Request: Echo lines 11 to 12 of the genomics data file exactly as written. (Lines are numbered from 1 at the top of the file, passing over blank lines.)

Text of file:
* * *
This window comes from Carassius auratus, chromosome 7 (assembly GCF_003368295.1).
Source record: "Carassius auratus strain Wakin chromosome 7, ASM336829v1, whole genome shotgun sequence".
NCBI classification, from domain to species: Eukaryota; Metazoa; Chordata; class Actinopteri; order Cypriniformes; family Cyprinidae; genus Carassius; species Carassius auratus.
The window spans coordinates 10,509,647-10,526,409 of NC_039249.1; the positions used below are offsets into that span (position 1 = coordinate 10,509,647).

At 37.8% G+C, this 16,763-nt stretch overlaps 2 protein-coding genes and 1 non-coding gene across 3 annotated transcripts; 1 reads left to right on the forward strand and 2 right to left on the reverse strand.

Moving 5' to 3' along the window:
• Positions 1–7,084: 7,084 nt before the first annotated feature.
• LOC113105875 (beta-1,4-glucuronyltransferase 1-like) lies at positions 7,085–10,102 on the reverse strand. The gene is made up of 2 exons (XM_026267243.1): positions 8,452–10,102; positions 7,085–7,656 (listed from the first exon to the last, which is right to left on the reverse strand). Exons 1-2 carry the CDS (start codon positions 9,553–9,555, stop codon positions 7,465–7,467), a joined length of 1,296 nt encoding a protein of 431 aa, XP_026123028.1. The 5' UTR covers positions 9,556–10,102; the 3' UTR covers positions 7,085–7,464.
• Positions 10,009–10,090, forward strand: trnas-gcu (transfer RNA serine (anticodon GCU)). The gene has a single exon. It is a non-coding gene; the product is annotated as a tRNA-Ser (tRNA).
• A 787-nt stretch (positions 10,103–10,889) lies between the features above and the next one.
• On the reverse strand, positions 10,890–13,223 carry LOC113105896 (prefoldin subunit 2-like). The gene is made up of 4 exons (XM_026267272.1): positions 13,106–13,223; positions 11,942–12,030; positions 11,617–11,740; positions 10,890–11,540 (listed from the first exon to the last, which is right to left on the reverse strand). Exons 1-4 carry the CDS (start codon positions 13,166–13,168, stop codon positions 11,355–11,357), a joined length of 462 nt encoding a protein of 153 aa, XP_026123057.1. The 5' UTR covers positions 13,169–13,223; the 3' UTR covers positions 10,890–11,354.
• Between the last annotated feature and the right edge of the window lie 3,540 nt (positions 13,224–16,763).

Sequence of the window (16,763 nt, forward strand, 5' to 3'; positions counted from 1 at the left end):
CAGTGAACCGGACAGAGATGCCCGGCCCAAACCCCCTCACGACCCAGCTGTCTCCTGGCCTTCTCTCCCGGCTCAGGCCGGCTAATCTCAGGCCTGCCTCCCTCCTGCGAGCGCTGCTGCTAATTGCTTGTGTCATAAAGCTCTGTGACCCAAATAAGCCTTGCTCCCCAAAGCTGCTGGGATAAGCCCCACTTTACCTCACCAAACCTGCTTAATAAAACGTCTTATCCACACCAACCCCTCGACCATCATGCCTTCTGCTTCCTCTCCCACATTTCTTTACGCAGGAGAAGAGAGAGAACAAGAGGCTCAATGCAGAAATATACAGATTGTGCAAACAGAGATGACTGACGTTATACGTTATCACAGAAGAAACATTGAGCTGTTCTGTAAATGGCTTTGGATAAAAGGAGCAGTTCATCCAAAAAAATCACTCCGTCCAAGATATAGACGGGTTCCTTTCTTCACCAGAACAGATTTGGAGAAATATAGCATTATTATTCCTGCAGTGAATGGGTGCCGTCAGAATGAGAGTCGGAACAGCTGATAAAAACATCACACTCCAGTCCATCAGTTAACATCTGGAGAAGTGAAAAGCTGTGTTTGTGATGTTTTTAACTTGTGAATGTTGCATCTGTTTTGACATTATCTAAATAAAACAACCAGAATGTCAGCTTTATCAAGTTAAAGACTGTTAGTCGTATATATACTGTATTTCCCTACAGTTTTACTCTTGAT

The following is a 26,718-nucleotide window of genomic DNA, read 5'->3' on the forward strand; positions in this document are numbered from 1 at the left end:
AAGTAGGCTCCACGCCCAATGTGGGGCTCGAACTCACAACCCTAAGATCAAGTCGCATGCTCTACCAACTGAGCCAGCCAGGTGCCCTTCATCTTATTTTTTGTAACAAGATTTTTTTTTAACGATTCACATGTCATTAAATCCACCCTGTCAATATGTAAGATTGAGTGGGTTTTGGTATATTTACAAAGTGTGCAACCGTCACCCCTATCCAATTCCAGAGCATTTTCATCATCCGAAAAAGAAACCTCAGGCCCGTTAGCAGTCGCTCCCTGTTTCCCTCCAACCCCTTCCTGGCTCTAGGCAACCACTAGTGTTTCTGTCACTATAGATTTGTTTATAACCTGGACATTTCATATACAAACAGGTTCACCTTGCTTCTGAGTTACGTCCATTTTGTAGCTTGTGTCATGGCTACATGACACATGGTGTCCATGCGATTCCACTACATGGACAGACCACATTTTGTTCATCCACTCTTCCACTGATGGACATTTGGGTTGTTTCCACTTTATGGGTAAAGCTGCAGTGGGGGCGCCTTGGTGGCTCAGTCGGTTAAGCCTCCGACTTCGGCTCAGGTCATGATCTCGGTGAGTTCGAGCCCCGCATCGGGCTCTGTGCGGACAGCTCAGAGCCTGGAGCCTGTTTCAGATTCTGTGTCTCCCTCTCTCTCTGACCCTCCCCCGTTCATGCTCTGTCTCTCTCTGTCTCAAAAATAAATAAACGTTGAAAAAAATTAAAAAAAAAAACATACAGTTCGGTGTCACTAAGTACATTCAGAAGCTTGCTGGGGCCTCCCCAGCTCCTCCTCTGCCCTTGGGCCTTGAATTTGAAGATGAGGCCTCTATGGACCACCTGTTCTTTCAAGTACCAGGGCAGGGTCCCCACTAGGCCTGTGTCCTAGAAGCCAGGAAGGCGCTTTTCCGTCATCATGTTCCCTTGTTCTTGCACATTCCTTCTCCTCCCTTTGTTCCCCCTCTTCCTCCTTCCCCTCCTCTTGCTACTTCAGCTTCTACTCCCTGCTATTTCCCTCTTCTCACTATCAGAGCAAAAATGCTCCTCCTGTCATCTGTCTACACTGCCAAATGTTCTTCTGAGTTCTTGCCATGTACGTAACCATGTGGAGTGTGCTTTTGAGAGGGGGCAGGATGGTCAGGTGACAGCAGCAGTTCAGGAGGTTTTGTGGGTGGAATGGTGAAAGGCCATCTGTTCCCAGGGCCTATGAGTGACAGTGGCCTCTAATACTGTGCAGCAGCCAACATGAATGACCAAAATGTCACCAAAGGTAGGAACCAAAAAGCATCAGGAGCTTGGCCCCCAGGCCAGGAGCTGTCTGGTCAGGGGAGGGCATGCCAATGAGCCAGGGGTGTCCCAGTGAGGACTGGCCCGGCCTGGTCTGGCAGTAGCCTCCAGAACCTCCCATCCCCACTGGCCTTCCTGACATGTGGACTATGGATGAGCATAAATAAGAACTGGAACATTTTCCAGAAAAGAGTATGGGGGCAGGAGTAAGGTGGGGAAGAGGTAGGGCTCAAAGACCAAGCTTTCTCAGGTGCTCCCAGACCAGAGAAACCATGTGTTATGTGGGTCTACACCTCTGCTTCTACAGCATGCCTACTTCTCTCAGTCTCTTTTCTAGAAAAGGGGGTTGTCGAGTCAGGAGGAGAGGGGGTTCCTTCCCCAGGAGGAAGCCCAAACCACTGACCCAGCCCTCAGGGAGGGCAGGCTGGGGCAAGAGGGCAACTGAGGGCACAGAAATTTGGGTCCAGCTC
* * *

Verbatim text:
• On the reverse strand, positions 10,890–13,223 carry LOC113105896 (prefoldin subunit 2-like). The gene is made up of 4 exons (XM_026267272.1): positions 13,106–13,223; positions 11,942–12,030; positions 11,617–11,740; positions 10,890–11,540 (listed from the first exon to the last, which is right to left on the reverse strand). Exons 1-4 carry the CDS (start codon positions 13,166–13,168, stop codon positions 11,355–11,357), a joined length of 462 nt encoding a protein of 153 aa, XP_026123057.1. The 5' UTR covers positions 13,169–13,223; the 3' UTR covers positions 10,890–11,354.
• Between the last annotated feature and the right edge of the window lie 3,540 nt (positions 13,224–16,763).